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River Rafting Pastimes

No reason to be thinking about rafting with fresh snowfall on the ground in Leavenworth, except I just received an invitation to compete in a nationally-sanctioned horseshoe tournament to be held in Petaluma, California, in the spring after finishing third in my division at the World Senior Games in St. George, Utah.

I started throwing 'shoes on a Green River raft trip in the mid-80s.  The Green is a tributary of the Colorado, and this was one of those "busman's holidays" river trips where guides come together following a season of harrowing, heart-warming and hubristic experiences to . . . unwind.  Despite being an expatriate Texan living in the Northwest, I had never thrown a horseshoe in my life.  As a matter of public record, the only horse I ever rode I paid twenty dollars an hour for the privilege to do so.

I cottoned to throwing horseshoes from the outset.

Unlike slow pitch softball, you could be competitive in horseshoes with a beer in hand.  Now, I don't consume alcohol to excess, but I have attempted to play third base with a buzz and that has to rank fairly high as one of the dumbest things I have ever done.

Horseshoes is competitive, but it is also very social.

I liked the heft of the shoe in my hand and I liked the concentration required to be competitive.  It helped that I pitched on my slow pitch coed softball team, since the motion is similar and the official distance is almost identical.  I was pre-accustomed to trying to drop an object close to another object at forty feet.

Of course, what really sealed the deal for me was the ease with which horseshoes could be packed up and carried along on a river trip.  The shoes and the posts are as heavy as cast iron metal, but --- hey! --- river rafters cart cast iron Dutch Ovens down the gnarliest of rivers as our primary means of cooking.  Another heap of metal is not an issue.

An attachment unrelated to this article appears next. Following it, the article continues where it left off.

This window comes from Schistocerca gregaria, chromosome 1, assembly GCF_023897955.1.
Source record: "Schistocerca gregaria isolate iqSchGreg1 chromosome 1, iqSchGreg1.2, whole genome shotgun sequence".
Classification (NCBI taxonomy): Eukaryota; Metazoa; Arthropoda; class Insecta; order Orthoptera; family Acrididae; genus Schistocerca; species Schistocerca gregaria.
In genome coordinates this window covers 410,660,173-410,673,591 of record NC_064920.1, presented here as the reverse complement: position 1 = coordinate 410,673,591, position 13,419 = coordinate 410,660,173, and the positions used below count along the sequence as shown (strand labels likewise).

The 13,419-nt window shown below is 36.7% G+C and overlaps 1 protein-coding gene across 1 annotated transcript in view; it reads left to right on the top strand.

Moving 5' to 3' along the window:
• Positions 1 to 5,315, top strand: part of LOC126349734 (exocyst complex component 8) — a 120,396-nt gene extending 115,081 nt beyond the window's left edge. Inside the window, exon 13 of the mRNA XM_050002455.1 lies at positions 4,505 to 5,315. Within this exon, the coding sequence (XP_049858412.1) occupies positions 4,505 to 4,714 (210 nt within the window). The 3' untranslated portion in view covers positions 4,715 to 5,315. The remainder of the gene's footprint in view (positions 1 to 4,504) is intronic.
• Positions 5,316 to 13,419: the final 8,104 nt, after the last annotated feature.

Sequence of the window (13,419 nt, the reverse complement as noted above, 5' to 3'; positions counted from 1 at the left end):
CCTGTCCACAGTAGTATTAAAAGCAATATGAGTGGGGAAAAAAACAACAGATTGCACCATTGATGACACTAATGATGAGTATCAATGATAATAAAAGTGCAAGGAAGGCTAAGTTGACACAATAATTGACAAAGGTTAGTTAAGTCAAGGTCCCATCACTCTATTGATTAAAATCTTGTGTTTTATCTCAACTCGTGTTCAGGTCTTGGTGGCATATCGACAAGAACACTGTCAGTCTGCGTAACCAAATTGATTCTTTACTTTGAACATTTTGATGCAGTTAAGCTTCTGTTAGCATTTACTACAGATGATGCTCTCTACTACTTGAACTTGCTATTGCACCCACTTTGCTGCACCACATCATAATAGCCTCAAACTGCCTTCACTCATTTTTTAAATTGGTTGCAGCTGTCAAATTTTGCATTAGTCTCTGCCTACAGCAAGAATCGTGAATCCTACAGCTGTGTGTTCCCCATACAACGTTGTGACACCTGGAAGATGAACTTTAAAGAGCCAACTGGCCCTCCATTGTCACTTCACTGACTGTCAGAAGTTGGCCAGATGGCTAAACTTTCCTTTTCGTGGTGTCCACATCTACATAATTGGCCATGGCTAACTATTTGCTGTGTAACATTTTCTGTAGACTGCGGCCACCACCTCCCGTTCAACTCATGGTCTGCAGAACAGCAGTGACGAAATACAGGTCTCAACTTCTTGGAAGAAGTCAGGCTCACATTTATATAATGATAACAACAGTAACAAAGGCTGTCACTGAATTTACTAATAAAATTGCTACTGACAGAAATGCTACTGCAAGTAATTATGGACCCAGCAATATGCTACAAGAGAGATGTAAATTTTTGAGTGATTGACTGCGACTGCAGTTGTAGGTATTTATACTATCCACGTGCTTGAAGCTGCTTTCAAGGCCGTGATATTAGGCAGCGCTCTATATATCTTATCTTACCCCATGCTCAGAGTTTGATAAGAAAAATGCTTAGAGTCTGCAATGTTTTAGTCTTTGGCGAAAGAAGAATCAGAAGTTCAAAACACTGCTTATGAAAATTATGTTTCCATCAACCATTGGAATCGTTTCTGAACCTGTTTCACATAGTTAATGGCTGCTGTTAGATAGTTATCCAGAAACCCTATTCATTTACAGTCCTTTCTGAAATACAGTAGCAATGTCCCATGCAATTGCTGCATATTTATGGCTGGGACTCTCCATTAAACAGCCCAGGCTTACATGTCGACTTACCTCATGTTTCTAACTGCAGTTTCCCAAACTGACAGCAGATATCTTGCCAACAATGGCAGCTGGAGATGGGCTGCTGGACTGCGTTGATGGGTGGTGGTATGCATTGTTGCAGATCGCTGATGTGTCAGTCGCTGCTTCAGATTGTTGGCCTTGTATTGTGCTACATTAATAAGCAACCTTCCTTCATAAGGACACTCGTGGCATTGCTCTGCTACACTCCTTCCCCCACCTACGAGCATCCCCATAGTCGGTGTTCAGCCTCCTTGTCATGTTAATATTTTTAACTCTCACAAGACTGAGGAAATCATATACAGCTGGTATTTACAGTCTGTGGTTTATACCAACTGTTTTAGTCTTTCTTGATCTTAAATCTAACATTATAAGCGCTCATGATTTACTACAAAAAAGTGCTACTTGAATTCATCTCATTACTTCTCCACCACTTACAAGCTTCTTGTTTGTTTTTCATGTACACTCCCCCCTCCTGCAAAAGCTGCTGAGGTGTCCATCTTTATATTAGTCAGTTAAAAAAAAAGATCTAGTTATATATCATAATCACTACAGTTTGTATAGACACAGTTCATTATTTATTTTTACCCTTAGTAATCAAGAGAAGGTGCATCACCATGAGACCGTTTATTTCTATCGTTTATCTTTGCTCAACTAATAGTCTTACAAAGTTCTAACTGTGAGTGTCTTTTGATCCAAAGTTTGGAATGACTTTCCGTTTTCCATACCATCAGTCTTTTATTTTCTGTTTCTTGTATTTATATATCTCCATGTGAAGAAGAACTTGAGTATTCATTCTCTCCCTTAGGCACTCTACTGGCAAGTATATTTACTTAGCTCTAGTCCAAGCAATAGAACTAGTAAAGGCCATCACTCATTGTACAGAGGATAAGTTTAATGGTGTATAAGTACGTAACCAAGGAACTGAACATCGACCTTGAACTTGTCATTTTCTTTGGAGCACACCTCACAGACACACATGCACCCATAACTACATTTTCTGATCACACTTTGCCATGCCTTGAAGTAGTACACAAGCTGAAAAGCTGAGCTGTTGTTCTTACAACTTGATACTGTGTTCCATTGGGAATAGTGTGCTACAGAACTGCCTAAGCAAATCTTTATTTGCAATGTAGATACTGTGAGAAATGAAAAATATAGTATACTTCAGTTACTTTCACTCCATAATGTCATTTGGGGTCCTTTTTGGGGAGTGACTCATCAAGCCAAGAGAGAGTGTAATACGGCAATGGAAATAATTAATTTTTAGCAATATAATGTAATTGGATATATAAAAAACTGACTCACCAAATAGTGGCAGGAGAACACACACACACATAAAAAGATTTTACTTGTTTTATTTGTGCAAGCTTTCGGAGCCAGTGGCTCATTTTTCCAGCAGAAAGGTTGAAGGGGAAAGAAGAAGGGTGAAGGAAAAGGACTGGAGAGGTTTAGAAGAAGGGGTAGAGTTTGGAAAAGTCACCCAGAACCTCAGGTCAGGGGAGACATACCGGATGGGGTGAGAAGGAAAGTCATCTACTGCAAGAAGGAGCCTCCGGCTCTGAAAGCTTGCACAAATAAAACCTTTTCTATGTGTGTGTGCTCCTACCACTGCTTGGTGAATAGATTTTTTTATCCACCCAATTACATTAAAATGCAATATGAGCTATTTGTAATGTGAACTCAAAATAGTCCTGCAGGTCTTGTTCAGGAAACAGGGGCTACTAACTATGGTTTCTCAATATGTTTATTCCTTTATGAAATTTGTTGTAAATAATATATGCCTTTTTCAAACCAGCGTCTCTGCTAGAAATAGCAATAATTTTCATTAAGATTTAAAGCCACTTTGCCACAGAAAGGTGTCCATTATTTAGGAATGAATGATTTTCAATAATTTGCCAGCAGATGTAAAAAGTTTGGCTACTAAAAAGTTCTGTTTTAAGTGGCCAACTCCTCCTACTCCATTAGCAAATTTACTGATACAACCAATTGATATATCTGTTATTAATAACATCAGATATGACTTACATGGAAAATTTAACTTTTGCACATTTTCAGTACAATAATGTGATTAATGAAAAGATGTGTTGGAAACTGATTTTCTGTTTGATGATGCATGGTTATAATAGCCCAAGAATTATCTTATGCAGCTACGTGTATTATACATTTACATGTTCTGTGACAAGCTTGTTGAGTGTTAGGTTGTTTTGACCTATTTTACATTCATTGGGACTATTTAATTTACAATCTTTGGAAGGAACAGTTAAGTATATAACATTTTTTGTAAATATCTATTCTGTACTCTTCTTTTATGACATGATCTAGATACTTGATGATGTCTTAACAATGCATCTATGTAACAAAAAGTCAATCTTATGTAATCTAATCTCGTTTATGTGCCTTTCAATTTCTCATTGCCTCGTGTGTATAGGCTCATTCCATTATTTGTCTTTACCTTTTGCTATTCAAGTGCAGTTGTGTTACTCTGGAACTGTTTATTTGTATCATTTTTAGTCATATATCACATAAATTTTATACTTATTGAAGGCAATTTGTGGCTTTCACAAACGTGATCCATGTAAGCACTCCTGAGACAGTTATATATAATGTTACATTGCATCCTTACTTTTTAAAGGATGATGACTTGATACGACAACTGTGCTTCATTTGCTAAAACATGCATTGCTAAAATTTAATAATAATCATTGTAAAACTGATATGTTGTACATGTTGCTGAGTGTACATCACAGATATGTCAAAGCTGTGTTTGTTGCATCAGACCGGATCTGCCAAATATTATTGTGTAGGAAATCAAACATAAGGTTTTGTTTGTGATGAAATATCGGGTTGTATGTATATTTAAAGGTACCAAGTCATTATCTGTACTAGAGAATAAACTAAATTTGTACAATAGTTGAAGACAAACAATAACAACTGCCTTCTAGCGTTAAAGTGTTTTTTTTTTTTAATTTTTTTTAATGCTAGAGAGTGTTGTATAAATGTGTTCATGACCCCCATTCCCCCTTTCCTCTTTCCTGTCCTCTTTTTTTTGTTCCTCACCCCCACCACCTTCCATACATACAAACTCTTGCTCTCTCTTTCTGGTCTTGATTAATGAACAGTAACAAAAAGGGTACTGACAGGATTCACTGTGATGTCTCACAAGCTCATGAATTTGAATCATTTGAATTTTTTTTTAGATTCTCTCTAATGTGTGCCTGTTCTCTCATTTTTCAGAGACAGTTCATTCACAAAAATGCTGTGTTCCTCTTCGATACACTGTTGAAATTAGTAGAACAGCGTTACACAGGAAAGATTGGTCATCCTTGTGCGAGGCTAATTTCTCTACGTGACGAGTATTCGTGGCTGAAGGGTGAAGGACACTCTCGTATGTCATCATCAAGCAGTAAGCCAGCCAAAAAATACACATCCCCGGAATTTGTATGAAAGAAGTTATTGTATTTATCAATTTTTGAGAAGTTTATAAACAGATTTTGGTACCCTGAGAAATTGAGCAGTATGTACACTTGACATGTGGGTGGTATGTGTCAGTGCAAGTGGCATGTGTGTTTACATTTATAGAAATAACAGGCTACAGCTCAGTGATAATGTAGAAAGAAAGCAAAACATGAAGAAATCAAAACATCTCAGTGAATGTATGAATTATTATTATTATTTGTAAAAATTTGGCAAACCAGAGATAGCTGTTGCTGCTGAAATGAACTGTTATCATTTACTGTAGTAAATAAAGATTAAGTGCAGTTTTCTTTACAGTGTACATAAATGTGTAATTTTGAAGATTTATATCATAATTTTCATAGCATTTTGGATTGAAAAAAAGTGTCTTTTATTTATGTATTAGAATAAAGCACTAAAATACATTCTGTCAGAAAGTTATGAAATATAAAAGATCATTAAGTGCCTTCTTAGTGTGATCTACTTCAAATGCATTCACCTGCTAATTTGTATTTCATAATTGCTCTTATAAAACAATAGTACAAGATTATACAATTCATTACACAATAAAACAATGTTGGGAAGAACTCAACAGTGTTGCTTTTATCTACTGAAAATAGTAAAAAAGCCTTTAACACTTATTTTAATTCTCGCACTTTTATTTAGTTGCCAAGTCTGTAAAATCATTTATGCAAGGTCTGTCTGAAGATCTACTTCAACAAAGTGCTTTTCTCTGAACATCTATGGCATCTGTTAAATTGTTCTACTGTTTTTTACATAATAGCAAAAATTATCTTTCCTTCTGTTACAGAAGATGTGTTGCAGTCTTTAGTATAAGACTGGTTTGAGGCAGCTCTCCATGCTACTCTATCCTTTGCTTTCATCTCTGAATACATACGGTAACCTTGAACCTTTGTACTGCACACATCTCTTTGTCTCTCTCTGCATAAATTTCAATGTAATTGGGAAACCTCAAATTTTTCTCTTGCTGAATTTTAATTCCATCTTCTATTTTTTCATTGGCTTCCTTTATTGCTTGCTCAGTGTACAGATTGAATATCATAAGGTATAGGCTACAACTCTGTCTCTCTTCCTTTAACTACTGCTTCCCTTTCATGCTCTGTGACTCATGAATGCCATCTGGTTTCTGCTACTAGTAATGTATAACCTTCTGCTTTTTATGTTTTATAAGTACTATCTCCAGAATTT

Other than horseshoes, I suggest a game I learned long ago --- from the era of Stewart Brand and the age of New Games --- called Hunker Hawser.  All you need is a forty foot length of dry tubular webbing, two stable objects to stand on and two willing competitors.  Place the "platforms" fifteen feet from one another, or so, have the participants start with each holding the webbing in hand while mounted on the "platforms" (which on a river trip could be ammo cans or buckets).  Each contestant should have an equal amount of excess webbing to be fair.

The objective is to pull one another off their platform by tugging or releasing.  It is similar to the technique you might use fishing and like fishing you don't fully let go of the webbing as you wouldn't fully let go of your fishing rod.

In any event, I was the master of this riverside game with its combination of balance and sly cunning, until I ran into Jasper Hickman.  A former All-State lineman and a bear of a man, Jasper was an immovable object on a bucket and coupled that with a fine sense of how to 'play' his opponent.  Suffice it to say, if Washington river runners had their own All-State accolades to hand out in regards to Hunker Hawser, Jasper would earn one without any doubt.  He was unbeatable.

Consequently, on a river trip, I am going to stick with horseshoes.

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